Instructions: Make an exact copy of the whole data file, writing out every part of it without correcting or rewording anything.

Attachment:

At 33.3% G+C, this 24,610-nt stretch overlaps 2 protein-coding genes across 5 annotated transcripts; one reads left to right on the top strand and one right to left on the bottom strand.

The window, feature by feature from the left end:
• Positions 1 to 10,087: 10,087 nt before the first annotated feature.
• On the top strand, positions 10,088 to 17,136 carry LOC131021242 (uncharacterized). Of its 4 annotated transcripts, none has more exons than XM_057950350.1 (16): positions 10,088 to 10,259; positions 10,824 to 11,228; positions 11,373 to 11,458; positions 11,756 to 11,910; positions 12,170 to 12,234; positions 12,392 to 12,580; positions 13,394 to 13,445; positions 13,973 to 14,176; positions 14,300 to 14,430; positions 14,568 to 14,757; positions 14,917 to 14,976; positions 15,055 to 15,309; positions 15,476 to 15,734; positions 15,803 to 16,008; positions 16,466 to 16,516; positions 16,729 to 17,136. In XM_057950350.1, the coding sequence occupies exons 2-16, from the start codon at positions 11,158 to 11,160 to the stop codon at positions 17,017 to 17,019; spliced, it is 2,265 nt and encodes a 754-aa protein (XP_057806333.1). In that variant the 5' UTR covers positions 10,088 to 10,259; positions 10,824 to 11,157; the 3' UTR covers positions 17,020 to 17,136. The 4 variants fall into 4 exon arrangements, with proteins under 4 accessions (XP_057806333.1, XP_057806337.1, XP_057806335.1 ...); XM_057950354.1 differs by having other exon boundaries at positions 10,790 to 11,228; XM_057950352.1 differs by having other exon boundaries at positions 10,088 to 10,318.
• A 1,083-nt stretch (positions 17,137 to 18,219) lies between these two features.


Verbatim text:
At 33.3% G+C, this 24,610-nt stretch overlaps 2 protein-coding genes across 5 annotated transcripts; one reads left to right on the top strand and one right to left on the bottom strand.

The window, feature by feature from the left end:
• Positions 1 to 10,087: 10,087 nt before the first annotated feature.
• On the top strand, positions 10,088 to 17,136 carry LOC131021242 (uncharacterized). Of its 4 annotated transcripts, none has more exons than XM_057950350.1 (16): positions 10,088 to 10,259; positions 10,824 to 11,228; positions 11,373 to 11,458; positions 11,756 to 11,910; positions 12,170 to 12,234; positions 12,392 to 12,580; positions 13,394 to 13,445; positions 13,973 to 14,176; positions 14,300 to 14,430; positions 14,568 to 14,757; positions 14,917 to 14,976; positions 15,055 to 15,309; positions 15,476 to 15,734; positions 15,803 to 16,008; positions 16,466 to 16,516; positions 16,729 to 17,136. In XM_057950350.1, the coding sequence occupies exons 2-16, from the start codon at positions 11,158 to 11,160 to the stop codon at positions 17,017 to 17,019; spliced, it is 2,265 nt and encodes a 754-aa protein (XP_057806333.1). In that variant the 5' UTR covers positions 10,088 to 10,259; positions 10,824 to 11,157; the 3' UTR covers positions 17,020 to 17,136. The 4 variants fall into 4 exon arrangements, with proteins under 4 accessions (XP_057806333.1, XP_057806337.1, XP_057806335.1 ...); XM_057950354.1 differs by having other exon boundaries at positions 10,790 to 11,228; XM_057950352.1 differs by having other exon boundaries at positions 10,088 to 10,318.
• A 1,083-nt stretch (positions 17,137 to 18,219) lies between these two features.